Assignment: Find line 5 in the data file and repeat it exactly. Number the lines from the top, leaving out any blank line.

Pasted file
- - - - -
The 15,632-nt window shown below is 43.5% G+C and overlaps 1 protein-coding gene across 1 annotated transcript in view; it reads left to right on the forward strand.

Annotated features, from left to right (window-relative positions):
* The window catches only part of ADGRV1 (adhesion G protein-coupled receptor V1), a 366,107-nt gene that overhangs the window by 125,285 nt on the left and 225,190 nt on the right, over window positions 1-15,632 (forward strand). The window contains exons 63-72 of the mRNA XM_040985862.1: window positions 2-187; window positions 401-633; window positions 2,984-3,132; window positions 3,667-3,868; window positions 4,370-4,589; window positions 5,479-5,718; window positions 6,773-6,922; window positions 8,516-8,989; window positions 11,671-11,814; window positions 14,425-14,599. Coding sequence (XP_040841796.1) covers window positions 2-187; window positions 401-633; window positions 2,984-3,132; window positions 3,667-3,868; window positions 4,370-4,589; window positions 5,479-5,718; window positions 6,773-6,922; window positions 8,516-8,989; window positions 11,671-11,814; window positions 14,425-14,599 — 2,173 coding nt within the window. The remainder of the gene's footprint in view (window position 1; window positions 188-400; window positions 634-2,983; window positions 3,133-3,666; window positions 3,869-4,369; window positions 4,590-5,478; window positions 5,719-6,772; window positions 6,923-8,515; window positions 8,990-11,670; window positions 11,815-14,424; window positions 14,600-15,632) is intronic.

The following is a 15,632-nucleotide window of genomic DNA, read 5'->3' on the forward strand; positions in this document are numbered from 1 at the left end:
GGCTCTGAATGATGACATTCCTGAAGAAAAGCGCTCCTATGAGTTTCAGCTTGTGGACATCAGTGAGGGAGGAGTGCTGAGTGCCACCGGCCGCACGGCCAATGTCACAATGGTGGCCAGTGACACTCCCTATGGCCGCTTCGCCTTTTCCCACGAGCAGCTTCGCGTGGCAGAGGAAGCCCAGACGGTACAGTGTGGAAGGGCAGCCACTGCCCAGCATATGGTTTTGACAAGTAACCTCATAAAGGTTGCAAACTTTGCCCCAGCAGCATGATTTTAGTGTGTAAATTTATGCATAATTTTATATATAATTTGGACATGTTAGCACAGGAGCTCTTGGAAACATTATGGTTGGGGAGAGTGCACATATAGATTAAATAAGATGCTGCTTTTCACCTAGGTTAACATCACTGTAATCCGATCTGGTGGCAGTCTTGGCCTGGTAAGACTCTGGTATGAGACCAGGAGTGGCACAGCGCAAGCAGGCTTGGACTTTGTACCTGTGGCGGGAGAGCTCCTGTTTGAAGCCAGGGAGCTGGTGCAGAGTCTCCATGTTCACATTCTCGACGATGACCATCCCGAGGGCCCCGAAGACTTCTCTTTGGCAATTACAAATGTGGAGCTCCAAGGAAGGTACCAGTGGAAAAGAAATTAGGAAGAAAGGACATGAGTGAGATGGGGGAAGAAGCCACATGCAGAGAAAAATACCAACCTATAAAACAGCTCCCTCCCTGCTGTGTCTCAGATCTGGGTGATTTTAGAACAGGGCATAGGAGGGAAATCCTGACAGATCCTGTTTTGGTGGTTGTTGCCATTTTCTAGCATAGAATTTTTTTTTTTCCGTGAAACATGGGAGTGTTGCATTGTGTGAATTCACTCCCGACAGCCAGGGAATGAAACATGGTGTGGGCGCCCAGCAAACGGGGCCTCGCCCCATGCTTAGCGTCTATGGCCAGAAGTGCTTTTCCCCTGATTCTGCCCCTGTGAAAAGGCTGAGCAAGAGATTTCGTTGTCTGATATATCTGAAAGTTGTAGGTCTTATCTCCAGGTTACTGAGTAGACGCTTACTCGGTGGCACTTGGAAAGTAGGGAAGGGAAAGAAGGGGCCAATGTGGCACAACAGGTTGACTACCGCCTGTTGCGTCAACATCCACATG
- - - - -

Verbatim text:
GGCTCTGAATGATGACATTCCTGAAGAAAAGCGCTCCTATGAGTTTCAGCTTGTGGACATCAGTGAGGGAGGAGTGCTGAGTGCCACCGGCCGCACGGCCAATGTCACAATGGTGGCCAGTGACACTCCCTATGGCCGCTTCGCCTTTTCCCACGAGCAGCTTCGCGTGGCAGAGGAAGCCCAGACGGTACAGTGTGGAAGGGCAGCCACTGCCCAGCATATGGTTTTGACAAGTAACCTCATAAAGGTTGCAAACTTTGCCCCAGCAGCATGATTTTAGTGTGTAAATTTATGCATAATTTTATATATAATTTGGACATGTTAGCACAGGAGCTCTTGGAAACATTATGGTTGGGGAGAGTGCACATATAGATTAAATAAGATGCTGCTTTTCACCTAGGTTAACATCACTGTAATCCGATCTGGTGGCAGTCTTGGCCTGGTAAGACTCTGGTATGAGACCAGGAGTGGCACAGCGCAAGCAGGCTTGGACTTTGTACCTGTGGCGGGAGAGCTCCTGTTTGAAGCCAGGGAGCTGGTGCAGAGTCTCCATGTTCACATTCTCGACGATGACCATCCCGAGGGCCCCGAAGACTTCTCTTTGGCAATTACAAATGTGGAGCTCCAAGGAAGGTACCAGTGGAAAAGAAATTAGGAAGAAAGGACATGAGTGAGATGGGGGAAGAAGCCACATGCAGAGAAAAATACCAACCTATAAAACAGCTCCCTCCCTGCTGTGTCTCAGATCTGGGTGATTTTAGAACAGGGCATAGGAGGGAAATCCTGACAGATCCTGTTTTGGTGGTTGTTGCCATTTTCTAGCATAGAATTTTTTTTTTTCCGTGAAACATGGGAGTGTTGCATTGTGTGAATTCACTCCCGACAGCCAGGGAATGAAACATGGTGTGGGCGCCCAGCAAACGGGGCCTCGCCCCATGCTTAGCGTCTATGGCCAGAAGTGCTTTTCCCCTGATTCTGCCCCTGTGAAAAGGCTGAGCAAGAGATTTCGTTGTCTGATATATCTGAAAGTTGTAGGTCTTATCTCCAGGTTACTGAGTAGACGCTTACTCGGTGGCACTTGGAAAGTAGGGAAGGGAAAGAAGGGGCCAATGTGGCACAACAGGTTGACTACCGCCTGTTGCGTCAACATCCACATG